The 100AW rally kicked off at the Steelville Park Expose under beautiful sunny skies and 50 degree temperatures. A little rain was predicted and that led a Police officer to innocently ask “If we were going to race in the Rain?” I answered “Of course we are! This isn’t NASCAR.” He looked slightly offended.
64 teams were primed and ready to tackle the fast, twisty and extremely fun roads of the Mark Twain National Forest. As most of the Rally America races have been in recent history, this was a very competitive event with 5 different stage winners and 4 lead changes. Late in the race the difference between 1st and 2nd was only 2.2 seconds.
Overall – Demons Be Gone!
The Burke family was well represented with the return of Joe Burke to the driver’s seat after an absence of 5 years. J Burke/Jankowski kicked it into high gear right from the start taking stage 1 and not looking back. They rang up an impressive string of stage wins and built a lead of 1:23 (M:SS). That is until the last stage of the night when a rear control arm broke and spun them sideways in a very narrow section, blocking the road completely. The car wouldn’t move and they had to wait for 20 or so teams to show up before they had enough muscle to move the car. Everyone received the time for Fetela/Jozwiak.
The first night ended with Fetela/Jozwiak leading by 14.5 seconds over Pritchard/Kaltak with Rooney/Vohs over a minute back. Steely/Osborn were learning AWD and only 40 seconds beyond. One surprise of the day was the speed of Ferreira/Simsek. They set 2 – 2nd fastest stage times and were 3rd on 2 others. They also had a flat that cost them about 3 minutes and damaged the car.
Day 2 started off with the traditional downtown park expose in Salem. With Super Rally now allowing teams to reenter with a large penalty, everyone was wondering if J Burke/Jankowski would be back. Sadly they were unable to repair the damage.
The battle was on. Prichard/Kaltak mounted new tires and were going for it. They would win 2 of the 3 stages before service and moved into the lead by 2.5 seconds. Fetela/Jozwiak would fight back and gain 3 tenths of a second on stage 11. The battle came to an end on Stage 12 as Pritchard/Kaltak would blow their motor and join the growing DNF list.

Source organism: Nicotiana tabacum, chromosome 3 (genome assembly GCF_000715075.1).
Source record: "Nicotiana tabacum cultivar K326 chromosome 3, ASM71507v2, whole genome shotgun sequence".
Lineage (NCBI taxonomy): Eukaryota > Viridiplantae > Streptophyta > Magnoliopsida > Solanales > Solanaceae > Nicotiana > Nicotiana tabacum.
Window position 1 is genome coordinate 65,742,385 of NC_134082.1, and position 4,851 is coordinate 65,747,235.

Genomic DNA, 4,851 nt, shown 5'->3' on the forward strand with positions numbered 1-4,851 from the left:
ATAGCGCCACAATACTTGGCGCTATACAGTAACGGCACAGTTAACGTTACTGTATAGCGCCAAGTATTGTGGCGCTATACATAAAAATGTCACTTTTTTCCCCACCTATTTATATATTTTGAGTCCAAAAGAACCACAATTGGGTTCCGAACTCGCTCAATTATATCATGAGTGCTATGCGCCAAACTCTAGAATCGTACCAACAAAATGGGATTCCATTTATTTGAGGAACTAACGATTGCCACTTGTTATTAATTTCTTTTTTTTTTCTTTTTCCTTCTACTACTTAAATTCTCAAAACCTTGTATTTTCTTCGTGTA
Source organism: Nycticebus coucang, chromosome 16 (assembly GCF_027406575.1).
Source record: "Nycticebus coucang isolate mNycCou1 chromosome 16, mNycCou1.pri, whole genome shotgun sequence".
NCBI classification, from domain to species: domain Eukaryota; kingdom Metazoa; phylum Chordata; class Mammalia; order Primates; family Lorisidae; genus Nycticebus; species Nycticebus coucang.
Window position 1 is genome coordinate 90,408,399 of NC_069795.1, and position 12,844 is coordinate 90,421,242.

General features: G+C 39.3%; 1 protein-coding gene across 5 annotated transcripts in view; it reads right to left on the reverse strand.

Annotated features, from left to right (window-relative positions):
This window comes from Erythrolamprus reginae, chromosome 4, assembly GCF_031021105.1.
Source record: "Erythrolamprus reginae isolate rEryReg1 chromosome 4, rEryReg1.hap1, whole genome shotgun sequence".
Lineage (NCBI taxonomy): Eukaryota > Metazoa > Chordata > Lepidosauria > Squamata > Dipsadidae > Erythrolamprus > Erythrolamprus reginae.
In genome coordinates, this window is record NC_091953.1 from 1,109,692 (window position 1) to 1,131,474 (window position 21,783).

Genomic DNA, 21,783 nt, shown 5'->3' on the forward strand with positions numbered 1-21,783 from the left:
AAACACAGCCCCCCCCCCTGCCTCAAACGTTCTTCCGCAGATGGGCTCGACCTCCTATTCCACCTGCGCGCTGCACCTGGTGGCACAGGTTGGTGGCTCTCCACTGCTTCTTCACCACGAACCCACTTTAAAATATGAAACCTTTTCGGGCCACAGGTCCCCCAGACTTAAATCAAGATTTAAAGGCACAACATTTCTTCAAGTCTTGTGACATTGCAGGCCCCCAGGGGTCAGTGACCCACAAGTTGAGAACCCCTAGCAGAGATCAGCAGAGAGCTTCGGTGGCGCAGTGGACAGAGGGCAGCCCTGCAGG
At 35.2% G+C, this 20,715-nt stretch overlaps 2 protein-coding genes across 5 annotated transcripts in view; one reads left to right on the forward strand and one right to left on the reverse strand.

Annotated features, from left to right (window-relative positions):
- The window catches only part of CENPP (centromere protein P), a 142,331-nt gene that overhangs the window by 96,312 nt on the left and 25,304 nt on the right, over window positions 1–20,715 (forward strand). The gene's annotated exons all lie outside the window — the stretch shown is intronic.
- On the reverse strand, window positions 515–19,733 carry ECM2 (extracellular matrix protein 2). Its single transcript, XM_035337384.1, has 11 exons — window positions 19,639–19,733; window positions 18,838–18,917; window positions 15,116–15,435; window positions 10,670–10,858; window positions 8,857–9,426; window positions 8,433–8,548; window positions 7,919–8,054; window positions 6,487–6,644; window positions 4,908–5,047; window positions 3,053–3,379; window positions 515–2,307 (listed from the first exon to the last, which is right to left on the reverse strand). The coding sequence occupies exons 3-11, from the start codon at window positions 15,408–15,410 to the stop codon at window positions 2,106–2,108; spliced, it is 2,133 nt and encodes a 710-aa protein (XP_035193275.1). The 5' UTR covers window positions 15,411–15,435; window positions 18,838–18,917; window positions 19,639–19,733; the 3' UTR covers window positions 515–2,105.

Fetela/Jozwiak would exercise the demons from their massive crash 2 years ago and take the victory by 3 minutes over Rooney/Vohs. Steely/Osborn were really enjoying their first race with AWD and brought the SP car home 3rd overall.
SP – Super on St. Paddy’s Day
Pritchard/Kaltak picked up where they had left off at LSPR. They won every stage on Friday and at the end of the first day they were 1.5 minutes ahead of Rooney/Vohs. Steely/Osborn were sitting in 3rd with Whitebread/Carr only 22 seconds behind them.
Even though Saturday started pretty much as it had on Friday, it would not end that way. At the first service Pritchard/Kaltak were not only leading the SP class, they were leading the entire rally. The tide started to turn on Stage 10 when Steely/Osborn won the stage overall. On Stage 12 Pritchard/Kaltak went spectating due to a blown head gasket.
With 5 stages to go and Rooney/Vohs were leading Steely/Osborn by less than a minute with Williams/Peterson in 3rd about 4 minutes back. AWD must agree with Steely/Osborn as they turned up the boost and won 3 of the next 5 stages. In the end, Rooney/Vohs would hold them off and win the SP Class by almost a minute. Williams/Peterson brought home the Fat Yellow Pig in 3rd place.
OL – Life is better on Gravel